Jury is out in the case of the courthouse

By Chris Damgen

No one I know has ever called Beaufort architecture boring or mundane. However, it can certainly be understood that visitors to our area often get overwhelmed with the T-floor plans, the two-story piazzas, and the differences between federal and neoclassical chimney designs.
It is interesting though whenever I take out-of-town visitors for a walk around the historic district that the one building that always draws measured interest is the very one that doesn’t fit the vernacular of our antebellum district. It is the federal courthouse building.
The courthouse has been sitting on the Bluff like a forgotten beauty on prom night for many decades. What was once an ornate county courthouse on the tight corner of North and Bay gave way to a beautiful and elegant Art Deco design of the WPA era, as was the popular architectural trend at the time. Although having sat quietly in recent years as court cases moved away, the building received a fresh coat of spectacularly white paint only last year and has certainly aged gracefully.
Now we hear that this building took the top honors in a list of courthouses across the country that are scheduled to be shuttered, leading to the inevitable discussion of what to do with this building.
Beaufort County (which has first dibs on the property) has already expressed interest in utilizing the building and is all but measuring drapes and imagining mundane cubicles scattered about the old court room. Dissatisfaction with the complex on Ribaut Road has even led some to suggest that County Council meetings ought to be held in this space.
All I can say is that I hope we can find a much better use for this property.
In the past few years, Beaufort has demonstrated an awesome ability at adaptive reuse of older properties. Take the corner properties at Carteret and Port Republic streets. What was once a furniture warehouse and bottling plant has become two the top restaurants in town. A rundown motor lodge from the 1950s became an upscale boutique hotel. A former post office and city hall has become a produce market and café.
There is no reason to believe that the federal courthouse could not be turned into the next Breakwater, Wren, City Loft or Lowcountry Produce.
Furthermore, the courthouse’s anchor position on the south end of Bladen Street can serve as a catalyst for future mixed-use development on that corridor. The City of Beaufort has already completed a streetscaping project on the northern blocks of Bladen Street and will be completing the second phase of this project on the south end this year. Nearby MidTown Square will be adding close to 20 newly constructed homes less than two blocks from the courthouse. Individual renovations of properties across the Northwest Quadrant continue to bring improvements to the area.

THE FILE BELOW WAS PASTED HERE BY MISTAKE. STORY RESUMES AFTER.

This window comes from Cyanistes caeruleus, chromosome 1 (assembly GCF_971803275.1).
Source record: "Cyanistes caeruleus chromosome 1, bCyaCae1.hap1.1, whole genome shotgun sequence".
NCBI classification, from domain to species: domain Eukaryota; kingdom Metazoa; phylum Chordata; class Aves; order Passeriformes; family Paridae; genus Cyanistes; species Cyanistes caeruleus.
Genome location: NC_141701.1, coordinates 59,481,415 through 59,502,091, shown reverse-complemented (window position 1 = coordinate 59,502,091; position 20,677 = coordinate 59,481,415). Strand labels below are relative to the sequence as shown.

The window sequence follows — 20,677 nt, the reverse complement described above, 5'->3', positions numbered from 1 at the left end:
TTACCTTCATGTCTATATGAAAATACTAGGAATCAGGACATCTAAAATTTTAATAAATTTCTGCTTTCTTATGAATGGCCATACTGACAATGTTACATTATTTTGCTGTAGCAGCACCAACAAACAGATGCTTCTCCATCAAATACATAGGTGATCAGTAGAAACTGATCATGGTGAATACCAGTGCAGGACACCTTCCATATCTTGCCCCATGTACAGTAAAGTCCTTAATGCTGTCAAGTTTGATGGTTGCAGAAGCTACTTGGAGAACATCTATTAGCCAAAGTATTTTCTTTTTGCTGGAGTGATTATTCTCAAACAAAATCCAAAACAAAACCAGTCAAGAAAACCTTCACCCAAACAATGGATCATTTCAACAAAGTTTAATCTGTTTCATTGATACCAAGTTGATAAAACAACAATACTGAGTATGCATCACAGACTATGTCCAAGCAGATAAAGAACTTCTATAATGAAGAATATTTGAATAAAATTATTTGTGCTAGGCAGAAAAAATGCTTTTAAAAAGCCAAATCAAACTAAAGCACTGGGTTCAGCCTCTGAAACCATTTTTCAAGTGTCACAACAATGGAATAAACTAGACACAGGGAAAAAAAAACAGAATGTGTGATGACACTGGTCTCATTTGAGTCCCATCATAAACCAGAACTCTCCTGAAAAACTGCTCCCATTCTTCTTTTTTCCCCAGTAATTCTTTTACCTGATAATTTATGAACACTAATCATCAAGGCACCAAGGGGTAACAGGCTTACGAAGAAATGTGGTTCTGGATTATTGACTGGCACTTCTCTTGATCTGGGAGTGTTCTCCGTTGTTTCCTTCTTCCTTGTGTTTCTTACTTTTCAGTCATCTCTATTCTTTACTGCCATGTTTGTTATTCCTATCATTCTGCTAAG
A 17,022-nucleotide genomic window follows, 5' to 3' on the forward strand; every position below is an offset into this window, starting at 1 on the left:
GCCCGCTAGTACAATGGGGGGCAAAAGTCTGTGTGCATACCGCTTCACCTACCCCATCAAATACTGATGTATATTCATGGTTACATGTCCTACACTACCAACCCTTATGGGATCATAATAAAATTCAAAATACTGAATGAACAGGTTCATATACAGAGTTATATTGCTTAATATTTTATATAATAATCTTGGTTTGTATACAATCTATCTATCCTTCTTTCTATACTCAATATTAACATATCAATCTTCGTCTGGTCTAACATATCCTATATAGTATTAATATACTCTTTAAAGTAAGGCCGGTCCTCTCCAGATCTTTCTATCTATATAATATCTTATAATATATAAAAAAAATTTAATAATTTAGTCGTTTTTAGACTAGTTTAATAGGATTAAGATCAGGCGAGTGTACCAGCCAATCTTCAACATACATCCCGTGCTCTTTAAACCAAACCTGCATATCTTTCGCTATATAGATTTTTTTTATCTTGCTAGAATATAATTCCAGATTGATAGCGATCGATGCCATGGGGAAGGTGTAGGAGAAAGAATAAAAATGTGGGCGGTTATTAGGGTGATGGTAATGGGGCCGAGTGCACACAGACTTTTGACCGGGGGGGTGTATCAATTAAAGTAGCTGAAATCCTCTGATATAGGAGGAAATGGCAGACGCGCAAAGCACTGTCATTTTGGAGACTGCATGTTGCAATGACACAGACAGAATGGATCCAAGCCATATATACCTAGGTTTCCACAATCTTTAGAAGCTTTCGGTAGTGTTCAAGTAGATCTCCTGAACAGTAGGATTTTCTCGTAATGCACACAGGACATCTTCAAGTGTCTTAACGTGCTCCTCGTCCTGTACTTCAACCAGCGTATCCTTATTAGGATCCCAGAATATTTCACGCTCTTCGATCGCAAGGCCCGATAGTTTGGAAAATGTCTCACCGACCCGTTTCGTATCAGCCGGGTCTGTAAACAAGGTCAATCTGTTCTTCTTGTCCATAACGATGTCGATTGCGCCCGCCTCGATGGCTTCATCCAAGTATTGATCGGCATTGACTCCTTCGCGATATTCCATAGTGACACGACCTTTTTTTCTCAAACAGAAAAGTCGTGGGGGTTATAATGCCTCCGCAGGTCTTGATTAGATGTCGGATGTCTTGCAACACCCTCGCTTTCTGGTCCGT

Think of the possibilities for what can be achieved for that building. Converted loft apartments. A community theater space (motion pictures or stage). A microbrewery. Senior assisted living. USCB dormitories. These are just some of the suggestions that I have heard from my friends when discussing the situation on Facebook the other day.  Any of the above uses would go a long way to helping the Bladen Street area develop into a true “midtown” mixed use district.
There are many other possibilities out there. One thing though is for sure:  the highest and best use for a building of such prominence and beauty should not be limited to government uses for only five days a week. Consider as well that there are several government owned buildings within a mile’s distance of the courthouse that are sitting empty or at half capacity. Before investing in converting the building for county use, perhaps the county could actually sell the land and make some money to pay for improvements to its existing buildings.
While the verdict may be inevitable on the immediate future use of the building, let it not be said that there was alternative testimony in the case of the courthouse’s future. Before we rest this case, let us consider all available possibilities so we can have an outcome worthy of the building itself.
Chris Damgen lives in Beaufort and is a city planner in South Carolina.

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